Learning to Breathe Narnian Air
In 1956, after completing the last book in The Chronicles of Narnia, C. S. Lewis wrote a short article in the New York Times Book Review explaining how a childless professor of Medieval and Renaissance Literature came to write fairy tales.
Dismissing the idea that he had some master plan to “say something about Christianity to children” which led him to choose the fairy tale genre, researched the reading habits of children, selected some Christian doctrines, and then wrote allegories, Lewis writes,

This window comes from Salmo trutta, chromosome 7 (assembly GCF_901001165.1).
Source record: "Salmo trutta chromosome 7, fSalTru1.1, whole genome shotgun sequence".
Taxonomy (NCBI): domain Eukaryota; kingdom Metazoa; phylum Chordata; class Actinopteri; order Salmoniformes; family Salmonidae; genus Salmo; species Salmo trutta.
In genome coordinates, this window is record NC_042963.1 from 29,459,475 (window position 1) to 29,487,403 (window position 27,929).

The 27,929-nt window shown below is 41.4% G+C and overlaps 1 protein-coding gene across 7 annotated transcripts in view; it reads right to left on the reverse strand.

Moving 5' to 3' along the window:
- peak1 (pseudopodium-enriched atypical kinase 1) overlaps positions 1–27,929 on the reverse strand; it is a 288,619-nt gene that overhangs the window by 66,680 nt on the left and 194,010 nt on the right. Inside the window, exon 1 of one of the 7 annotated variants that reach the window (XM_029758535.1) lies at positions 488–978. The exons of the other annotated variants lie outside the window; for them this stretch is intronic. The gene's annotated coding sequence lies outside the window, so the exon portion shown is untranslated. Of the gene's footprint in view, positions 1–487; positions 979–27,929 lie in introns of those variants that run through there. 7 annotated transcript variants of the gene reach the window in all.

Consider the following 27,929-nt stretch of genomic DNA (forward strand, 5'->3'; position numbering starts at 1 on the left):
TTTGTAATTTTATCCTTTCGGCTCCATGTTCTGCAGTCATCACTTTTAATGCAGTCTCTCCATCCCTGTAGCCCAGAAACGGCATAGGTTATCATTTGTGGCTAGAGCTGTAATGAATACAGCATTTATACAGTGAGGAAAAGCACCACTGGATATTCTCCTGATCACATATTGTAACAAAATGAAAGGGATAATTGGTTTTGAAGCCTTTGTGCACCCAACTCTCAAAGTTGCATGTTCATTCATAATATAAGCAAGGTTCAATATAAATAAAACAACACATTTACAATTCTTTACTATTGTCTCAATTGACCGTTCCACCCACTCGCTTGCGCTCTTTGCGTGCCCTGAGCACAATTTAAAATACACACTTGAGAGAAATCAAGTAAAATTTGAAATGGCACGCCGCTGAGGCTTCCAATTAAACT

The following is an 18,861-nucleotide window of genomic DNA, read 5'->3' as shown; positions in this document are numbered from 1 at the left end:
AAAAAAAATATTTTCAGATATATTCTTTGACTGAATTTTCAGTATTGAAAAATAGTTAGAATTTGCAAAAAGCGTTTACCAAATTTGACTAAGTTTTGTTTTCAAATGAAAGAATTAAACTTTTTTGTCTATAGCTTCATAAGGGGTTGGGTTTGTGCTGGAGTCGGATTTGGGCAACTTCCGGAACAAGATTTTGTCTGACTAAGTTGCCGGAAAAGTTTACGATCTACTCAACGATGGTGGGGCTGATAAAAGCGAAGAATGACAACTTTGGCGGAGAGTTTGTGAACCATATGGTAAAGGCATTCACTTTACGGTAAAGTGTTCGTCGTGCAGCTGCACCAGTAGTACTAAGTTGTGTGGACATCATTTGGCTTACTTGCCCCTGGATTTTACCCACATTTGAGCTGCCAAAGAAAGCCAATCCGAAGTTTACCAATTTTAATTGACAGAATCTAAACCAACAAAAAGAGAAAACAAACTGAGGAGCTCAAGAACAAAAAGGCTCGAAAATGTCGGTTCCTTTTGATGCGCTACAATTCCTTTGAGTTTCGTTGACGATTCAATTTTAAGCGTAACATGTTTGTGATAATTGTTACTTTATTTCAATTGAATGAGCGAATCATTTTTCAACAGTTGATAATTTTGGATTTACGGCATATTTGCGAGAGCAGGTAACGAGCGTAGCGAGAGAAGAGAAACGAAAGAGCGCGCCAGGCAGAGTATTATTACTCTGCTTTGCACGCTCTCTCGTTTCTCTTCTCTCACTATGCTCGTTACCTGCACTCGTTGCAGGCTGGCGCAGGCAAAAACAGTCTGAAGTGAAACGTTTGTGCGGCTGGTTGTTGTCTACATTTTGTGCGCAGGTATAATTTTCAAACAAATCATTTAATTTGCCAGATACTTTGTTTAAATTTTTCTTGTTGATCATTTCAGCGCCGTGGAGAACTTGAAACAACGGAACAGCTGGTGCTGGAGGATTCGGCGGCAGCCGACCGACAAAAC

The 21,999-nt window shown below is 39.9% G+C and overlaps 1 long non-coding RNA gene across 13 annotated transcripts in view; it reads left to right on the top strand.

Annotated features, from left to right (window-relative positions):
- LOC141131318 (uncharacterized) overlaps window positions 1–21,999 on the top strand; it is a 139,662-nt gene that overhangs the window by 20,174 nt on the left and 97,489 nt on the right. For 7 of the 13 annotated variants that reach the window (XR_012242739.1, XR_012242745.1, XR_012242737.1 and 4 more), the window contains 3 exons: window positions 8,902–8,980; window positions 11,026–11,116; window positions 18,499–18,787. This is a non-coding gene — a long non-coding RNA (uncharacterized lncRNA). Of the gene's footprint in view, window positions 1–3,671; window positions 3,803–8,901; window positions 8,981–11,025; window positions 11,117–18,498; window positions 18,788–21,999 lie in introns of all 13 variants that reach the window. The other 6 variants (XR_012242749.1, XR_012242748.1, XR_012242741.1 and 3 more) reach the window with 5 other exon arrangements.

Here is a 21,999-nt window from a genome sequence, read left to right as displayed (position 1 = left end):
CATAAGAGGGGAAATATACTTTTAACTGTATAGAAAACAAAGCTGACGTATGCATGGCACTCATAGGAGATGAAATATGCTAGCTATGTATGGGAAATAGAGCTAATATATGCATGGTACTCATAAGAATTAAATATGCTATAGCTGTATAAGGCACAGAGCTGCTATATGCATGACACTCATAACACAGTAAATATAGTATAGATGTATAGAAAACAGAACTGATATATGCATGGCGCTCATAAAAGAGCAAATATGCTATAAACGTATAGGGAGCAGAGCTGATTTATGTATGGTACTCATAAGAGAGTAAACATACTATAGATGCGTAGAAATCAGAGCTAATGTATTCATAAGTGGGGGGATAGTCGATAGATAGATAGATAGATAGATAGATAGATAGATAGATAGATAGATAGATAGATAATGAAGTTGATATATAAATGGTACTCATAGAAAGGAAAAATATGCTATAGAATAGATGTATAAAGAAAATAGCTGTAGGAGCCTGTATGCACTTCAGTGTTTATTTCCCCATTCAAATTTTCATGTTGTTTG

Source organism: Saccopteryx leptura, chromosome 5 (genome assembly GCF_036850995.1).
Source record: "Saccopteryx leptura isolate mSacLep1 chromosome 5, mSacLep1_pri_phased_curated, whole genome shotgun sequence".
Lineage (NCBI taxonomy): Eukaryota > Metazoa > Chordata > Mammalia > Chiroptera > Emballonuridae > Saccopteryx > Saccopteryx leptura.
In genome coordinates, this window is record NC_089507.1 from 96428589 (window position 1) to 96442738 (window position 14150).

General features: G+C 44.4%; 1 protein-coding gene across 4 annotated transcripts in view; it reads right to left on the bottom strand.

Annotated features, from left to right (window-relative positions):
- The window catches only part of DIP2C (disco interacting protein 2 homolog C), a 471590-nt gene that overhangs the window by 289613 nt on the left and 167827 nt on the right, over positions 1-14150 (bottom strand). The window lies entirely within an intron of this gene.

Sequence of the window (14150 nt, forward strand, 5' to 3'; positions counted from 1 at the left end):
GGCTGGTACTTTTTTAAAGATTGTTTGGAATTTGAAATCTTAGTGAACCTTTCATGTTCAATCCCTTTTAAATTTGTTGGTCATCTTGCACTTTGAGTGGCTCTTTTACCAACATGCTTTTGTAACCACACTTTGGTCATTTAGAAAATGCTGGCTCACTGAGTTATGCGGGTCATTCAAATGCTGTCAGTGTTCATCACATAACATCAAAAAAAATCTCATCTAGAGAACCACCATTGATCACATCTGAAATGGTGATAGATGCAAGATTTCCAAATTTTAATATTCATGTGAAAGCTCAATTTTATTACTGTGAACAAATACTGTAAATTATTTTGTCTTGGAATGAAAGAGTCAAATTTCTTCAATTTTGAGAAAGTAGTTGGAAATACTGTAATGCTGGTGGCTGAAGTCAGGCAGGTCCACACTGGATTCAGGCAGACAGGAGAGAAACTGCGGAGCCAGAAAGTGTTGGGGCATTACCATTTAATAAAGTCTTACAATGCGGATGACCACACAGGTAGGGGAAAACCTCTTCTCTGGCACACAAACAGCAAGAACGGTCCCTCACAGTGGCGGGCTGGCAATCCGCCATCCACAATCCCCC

Everything began with images; a faun carrying an umbrella, a queen on a sledge, a magnificent lion. At first there wasn’t anything Christian about them; that element pushed itself in of its own accord. It was part of the bubbling (taken from On Stories And Other Essays on Literature).
However, after settling on the fairy tale genre, he began to realize that these stories might have a…